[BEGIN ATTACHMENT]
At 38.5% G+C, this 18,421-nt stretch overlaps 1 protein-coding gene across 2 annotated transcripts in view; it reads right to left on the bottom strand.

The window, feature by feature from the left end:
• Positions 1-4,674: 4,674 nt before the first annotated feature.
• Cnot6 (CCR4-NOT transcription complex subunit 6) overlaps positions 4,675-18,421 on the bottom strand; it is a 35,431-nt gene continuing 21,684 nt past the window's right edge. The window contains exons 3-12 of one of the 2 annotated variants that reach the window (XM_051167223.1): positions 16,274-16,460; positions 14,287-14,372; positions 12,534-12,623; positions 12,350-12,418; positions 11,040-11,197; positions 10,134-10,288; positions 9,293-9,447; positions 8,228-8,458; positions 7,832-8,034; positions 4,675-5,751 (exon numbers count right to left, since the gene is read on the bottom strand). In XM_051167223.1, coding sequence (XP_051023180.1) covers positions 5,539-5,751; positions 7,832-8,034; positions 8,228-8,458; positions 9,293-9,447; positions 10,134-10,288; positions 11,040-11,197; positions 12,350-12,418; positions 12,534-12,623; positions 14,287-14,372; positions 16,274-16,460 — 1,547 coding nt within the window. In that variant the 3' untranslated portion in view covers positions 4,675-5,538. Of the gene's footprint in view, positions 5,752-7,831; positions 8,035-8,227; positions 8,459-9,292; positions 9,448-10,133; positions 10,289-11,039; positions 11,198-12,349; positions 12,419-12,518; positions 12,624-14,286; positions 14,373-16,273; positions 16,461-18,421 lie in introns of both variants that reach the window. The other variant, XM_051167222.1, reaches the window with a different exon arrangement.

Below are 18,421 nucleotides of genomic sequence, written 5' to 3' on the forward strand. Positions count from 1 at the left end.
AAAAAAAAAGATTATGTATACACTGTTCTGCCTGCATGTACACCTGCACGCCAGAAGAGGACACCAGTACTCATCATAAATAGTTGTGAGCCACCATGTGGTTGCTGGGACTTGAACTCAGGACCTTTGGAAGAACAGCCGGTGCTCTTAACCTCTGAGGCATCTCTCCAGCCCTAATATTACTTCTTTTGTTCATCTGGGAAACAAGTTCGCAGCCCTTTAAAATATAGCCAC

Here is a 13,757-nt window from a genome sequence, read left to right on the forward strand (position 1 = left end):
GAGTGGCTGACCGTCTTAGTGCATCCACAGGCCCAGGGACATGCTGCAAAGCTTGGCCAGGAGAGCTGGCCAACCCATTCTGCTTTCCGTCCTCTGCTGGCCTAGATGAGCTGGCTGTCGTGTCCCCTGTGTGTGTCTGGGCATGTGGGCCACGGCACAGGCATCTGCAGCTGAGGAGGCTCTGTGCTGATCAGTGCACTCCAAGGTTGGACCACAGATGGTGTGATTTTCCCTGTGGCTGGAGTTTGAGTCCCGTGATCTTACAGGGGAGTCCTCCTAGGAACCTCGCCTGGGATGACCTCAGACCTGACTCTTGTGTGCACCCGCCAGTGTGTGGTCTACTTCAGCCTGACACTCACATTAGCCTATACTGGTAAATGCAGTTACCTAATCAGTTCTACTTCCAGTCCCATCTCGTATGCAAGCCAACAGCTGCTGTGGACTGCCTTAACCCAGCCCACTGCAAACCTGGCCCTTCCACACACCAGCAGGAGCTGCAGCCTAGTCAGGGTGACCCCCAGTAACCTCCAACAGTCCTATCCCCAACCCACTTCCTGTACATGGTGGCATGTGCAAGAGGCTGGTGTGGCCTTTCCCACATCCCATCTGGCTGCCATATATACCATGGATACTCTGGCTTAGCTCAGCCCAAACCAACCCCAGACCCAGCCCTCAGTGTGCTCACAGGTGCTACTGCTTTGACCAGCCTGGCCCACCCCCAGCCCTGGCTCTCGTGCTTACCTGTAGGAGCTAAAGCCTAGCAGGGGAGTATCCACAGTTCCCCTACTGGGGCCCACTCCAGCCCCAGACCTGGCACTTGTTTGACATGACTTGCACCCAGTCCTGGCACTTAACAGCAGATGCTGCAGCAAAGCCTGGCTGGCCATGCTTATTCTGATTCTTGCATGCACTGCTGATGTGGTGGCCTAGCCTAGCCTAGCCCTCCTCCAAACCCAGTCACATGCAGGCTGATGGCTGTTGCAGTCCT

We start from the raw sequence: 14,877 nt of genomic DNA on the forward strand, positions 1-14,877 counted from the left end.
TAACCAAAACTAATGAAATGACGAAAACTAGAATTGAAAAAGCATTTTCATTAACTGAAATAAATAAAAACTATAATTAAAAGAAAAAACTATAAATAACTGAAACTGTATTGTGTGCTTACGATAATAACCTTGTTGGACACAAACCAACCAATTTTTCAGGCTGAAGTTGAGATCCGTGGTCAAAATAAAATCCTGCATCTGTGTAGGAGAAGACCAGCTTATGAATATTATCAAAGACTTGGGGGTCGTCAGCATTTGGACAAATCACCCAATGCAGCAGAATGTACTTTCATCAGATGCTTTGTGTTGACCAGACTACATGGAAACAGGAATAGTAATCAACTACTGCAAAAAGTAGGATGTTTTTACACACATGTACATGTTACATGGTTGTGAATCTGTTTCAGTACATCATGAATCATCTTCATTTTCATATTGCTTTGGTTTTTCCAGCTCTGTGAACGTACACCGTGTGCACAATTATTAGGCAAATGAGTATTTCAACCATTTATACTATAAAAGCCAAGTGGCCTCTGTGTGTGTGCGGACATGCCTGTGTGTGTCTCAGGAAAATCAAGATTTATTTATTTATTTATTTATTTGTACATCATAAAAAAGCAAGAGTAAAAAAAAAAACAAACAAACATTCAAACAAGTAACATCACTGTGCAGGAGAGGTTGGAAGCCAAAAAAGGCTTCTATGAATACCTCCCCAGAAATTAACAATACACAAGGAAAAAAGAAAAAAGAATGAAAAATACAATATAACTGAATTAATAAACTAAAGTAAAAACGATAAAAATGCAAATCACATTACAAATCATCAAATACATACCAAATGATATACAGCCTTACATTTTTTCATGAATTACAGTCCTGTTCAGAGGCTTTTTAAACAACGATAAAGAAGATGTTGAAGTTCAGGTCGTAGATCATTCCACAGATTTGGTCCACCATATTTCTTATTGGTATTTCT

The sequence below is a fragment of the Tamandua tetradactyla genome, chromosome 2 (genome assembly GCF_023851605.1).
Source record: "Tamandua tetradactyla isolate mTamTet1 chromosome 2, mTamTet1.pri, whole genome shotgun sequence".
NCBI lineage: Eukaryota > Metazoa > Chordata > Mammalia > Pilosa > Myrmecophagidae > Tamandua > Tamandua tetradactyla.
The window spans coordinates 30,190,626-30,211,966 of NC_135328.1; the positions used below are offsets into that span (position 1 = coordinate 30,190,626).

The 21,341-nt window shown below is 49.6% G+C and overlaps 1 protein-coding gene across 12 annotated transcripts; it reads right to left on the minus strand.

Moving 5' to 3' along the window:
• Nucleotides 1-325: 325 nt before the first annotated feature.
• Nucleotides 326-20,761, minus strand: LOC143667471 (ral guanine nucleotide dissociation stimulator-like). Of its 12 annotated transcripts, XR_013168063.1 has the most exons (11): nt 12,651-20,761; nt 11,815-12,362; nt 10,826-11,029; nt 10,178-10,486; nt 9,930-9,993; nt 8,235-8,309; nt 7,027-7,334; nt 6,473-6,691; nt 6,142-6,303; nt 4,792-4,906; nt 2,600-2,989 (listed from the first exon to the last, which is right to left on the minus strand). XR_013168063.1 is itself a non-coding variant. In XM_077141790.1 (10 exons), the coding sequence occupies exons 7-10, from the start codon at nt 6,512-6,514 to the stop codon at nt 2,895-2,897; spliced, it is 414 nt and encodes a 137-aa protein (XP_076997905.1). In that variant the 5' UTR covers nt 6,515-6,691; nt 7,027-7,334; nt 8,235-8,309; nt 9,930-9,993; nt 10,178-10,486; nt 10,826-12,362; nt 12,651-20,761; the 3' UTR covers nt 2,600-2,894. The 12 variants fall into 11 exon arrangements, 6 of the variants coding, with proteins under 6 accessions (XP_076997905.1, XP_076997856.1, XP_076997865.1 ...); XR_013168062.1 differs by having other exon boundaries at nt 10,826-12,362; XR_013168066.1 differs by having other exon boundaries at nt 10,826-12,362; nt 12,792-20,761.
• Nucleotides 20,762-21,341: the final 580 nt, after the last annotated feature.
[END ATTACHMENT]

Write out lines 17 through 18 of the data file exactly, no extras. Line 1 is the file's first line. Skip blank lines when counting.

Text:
• Nucleotides 1-325: 325 nt before the first annotated feature.
• Nucleotides 326-20,761, minus strand: LOC143667471 (ral guanine nucleotide dissociation stimulator-like). Of its 12 annotated transcripts, XR_013168063.1 has the most exons (11): nt 12,651-20,761; nt 11,815-12,362; nt 10,826-11,029; nt 10,178-10,486; nt 9,930-9,993; nt 8,235-8,309; nt 7,027-7,334; nt 6,473-6,691; nt 6,142-6,303; nt 4,792-4,906; nt 2,600-2,989 (listed from the first exon to the last, which is right to left on the minus strand). XR_013168063.1 is itself a non-coding variant. In XM_077141790.1 (10 exons), the coding sequence occupies exons 7-10, from the start codon at nt 6,512-6,514 to the stop codon at nt 2,895-2,897; spliced, it is 414 nt and encodes a 137-aa protein (XP_076997905.1). In that variant the 5' UTR covers nt 6,515-6,691; nt 7,027-7,334; nt 8,235-8,309; nt 9,930-9,993; nt 10,178-10,486; nt 10,826-12,362; nt 12,651-20,761; the 3' UTR covers nt 2,600-2,894. The 12 variants fall into 11 exon arrangements, 6 of the variants coding, with proteins under 6 accessions (XP_076997905.1, XP_076997856.1, XP_076997865.1 ...); XR_013168062.1 differs by having other exon boundaries at nt 10,826-12,362; XR_013168066.1 differs by having other exon boundaries at nt 10,826-12,362; nt 12,792-20,761.